A mycotoxin-dedicated total diet study in the Netherlands in 2013: Part II – occurrence

P. López Sánchez, T.C. de Rijk, R.C. Sprong, M.J.B. Mengelers, J.J.M. Castenmiller, M. Alewijn

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Abstract

The occurrence of 59 natural toxins was determined in 88 composite food and drink samples of a mycotoxin-dedicated total diet study performed in the Netherlands in 2013. Composite food samples were prepared by pooling foods from a food category (as consumed, e.g. peeled, cooked, etc.) according to their consumption by population groups in the Netherlands. A multi-targeted method based on QuEChERs extraction, dilute and shoot and analysis by liquid chromatography-tandem mass spectrometry was applied to the 88 composite samples. Dedicated methods with lower detection limits for patulin, aflatoxins and trichothecenes were also applied to specific food types. Thirty samples (34%) were positive for one or more mycotoxins. Patulin, aflatoxin M1, zearalenone and plant toxins, with the exception of scopolamine in liquorice, were not detected in any of the composite samples. Aflatoxin B1 was only detected, but not at quantifiable levels, in the composites that contained peanuts. Fumonisin B1 was only found at 18 µg/kg in breakfast cereals consumed by the population group of 7-69 years, whereas ochratoxin A occurred at low levels around 1 µg/kg in liquorice, legumes and coffee. Grains and grain-based food composites were positive for ergot alkaloids, enniatins B and B1 and deoxynivalenol (DON). The levels of DON in the positive samples were lower compared to other studies, with the exception of breakfast cereals for infants with a DON concentration of 116 µg/kg. This specific composite sample may have contained an ingredient with a concentration exceeding the maximum legal limit of 200 µg/kg. Alternaria toxins (alternariol and alternariol methyl ether) were detected at levels ranging from 1.0 to 8.9 µg/kg in a number of composite samples, including tomato products, nuts, cereal products, chocolate and wine. Mycophenolic acid and roquefortine C co-occurred in mould-ripened cheese composites, while mycophenolic acid also was found in dried fruit and liquorice composite samples.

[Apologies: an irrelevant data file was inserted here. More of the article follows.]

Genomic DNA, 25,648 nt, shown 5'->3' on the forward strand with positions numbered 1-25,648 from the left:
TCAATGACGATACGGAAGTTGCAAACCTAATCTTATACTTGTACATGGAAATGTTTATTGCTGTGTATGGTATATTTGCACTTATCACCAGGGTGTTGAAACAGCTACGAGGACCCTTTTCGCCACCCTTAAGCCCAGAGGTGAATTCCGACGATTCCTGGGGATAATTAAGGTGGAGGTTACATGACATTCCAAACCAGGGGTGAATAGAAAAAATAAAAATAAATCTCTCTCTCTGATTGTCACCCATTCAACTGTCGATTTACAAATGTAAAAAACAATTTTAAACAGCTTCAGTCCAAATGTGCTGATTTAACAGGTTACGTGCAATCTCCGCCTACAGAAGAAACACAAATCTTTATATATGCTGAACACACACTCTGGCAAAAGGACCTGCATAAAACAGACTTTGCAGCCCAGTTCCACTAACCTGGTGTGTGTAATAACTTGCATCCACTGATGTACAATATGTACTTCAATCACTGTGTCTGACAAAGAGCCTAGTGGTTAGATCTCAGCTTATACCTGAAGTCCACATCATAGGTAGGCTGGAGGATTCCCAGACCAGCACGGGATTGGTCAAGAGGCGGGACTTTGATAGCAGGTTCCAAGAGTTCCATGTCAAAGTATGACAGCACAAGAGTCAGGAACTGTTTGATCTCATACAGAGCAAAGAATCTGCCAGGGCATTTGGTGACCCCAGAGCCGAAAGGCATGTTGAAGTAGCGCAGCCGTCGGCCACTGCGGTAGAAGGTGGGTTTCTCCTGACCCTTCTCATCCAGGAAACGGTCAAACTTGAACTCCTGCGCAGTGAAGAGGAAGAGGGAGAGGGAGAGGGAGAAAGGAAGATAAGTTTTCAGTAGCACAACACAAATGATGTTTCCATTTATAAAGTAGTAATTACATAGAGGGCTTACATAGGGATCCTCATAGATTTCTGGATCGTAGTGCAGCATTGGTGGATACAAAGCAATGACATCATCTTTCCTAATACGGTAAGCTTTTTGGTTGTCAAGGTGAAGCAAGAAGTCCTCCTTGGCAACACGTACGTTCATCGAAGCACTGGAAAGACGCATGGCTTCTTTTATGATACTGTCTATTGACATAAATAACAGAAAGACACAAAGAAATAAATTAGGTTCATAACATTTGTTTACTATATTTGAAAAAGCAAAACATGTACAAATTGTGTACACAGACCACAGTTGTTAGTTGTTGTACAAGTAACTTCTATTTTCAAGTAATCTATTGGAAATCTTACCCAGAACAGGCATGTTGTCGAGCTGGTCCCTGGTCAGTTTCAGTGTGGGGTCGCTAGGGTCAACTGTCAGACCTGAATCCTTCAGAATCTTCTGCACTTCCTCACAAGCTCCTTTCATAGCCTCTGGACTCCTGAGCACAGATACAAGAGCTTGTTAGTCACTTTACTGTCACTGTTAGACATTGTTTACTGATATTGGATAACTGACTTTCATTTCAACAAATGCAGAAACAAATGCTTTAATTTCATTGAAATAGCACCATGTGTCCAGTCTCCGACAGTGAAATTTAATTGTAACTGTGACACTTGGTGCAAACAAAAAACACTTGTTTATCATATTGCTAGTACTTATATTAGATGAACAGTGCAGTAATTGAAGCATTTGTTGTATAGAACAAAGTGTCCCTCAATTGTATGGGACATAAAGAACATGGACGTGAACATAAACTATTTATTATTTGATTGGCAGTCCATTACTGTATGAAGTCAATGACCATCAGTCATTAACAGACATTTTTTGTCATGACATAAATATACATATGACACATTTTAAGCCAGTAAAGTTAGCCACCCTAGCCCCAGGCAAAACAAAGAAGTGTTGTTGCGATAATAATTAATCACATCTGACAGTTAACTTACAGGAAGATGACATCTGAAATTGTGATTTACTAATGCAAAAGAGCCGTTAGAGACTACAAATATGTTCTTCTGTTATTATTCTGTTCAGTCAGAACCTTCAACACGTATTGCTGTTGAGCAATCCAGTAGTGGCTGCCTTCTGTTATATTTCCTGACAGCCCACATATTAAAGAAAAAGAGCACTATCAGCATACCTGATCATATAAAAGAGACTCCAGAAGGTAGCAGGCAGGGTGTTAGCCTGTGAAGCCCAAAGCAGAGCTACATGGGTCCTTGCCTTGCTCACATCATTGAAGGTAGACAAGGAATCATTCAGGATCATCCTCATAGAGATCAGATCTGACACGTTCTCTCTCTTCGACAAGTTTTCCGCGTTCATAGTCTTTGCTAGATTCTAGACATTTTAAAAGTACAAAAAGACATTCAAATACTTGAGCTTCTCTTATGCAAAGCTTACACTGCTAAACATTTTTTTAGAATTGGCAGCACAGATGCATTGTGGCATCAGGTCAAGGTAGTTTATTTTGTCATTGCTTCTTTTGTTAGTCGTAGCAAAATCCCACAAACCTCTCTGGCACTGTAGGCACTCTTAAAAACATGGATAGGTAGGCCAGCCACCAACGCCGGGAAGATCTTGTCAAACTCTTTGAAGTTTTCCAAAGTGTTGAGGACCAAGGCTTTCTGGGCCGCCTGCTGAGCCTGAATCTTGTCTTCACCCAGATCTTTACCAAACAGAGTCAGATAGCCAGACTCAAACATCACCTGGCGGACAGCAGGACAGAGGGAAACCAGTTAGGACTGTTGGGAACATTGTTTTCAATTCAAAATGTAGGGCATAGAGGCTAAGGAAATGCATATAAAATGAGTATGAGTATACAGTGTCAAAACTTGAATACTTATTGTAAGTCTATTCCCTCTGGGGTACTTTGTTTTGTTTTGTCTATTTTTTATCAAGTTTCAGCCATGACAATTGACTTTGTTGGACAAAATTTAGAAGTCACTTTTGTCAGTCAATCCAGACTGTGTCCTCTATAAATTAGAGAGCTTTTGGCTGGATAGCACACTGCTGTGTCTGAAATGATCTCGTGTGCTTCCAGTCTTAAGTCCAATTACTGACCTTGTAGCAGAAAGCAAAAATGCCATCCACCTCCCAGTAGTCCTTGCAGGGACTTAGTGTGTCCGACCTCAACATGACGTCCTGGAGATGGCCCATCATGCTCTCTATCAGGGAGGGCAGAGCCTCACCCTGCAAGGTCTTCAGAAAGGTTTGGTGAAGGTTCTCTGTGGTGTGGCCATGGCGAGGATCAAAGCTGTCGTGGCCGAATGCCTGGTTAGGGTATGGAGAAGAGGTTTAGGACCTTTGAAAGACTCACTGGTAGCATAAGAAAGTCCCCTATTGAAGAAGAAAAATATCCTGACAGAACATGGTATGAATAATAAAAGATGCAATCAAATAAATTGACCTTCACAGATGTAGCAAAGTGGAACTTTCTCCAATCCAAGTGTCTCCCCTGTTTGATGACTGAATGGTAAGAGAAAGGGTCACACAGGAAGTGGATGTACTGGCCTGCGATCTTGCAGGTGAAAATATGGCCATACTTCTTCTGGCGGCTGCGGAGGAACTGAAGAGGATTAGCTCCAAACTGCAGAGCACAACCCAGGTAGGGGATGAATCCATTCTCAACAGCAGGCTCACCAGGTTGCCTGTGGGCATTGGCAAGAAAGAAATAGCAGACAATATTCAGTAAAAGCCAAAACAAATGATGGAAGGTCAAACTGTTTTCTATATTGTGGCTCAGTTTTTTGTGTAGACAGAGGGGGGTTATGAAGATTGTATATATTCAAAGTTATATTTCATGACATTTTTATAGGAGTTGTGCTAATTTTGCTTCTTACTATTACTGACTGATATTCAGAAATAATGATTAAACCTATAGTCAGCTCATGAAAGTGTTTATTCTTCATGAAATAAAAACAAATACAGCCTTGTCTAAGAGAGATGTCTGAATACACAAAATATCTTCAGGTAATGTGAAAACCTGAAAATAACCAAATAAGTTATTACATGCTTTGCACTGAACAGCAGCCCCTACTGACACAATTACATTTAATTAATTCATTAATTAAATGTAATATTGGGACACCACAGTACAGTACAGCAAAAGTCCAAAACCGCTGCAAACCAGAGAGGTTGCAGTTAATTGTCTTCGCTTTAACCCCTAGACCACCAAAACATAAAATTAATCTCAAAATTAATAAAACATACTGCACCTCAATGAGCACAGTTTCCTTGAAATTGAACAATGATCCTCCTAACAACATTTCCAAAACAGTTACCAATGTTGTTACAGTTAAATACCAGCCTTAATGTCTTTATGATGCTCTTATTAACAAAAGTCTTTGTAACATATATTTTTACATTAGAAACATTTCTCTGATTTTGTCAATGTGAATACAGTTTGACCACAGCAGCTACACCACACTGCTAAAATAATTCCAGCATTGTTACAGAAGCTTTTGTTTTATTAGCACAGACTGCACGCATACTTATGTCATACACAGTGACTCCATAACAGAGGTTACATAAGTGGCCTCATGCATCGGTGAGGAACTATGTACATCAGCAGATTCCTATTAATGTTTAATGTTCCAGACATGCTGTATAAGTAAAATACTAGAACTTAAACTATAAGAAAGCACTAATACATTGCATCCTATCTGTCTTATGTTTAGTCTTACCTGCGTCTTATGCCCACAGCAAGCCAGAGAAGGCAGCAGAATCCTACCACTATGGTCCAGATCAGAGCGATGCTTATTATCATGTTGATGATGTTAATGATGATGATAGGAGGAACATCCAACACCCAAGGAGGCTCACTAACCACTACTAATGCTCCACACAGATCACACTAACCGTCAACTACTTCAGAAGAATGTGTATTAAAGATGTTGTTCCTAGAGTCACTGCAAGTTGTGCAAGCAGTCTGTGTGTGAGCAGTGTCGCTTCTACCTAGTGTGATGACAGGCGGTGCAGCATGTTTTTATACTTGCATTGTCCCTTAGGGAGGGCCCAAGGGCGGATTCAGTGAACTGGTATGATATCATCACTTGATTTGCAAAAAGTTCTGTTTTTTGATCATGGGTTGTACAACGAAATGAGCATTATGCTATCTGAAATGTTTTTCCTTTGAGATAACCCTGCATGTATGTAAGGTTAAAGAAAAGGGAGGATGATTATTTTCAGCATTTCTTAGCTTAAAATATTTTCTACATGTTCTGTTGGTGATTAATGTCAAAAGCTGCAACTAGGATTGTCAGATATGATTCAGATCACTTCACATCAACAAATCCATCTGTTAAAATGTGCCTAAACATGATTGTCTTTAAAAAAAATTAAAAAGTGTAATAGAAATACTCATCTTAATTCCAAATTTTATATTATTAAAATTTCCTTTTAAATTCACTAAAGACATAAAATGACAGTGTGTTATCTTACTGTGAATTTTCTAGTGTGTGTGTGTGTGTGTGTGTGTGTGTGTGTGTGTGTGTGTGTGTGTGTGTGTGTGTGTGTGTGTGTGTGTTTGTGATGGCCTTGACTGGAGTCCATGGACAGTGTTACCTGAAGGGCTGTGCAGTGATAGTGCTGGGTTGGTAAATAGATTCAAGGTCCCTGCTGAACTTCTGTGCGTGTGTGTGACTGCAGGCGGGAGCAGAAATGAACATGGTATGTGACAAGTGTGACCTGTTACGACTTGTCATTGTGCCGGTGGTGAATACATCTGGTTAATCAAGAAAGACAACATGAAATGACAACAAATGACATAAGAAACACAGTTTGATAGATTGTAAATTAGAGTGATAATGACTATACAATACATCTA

Original languageEnglish
Pages (from-to)89-108
JournalWorld Mycotoxin Journal
Volume9
Issue number1
DOIs
Publication statusPublished - 2016

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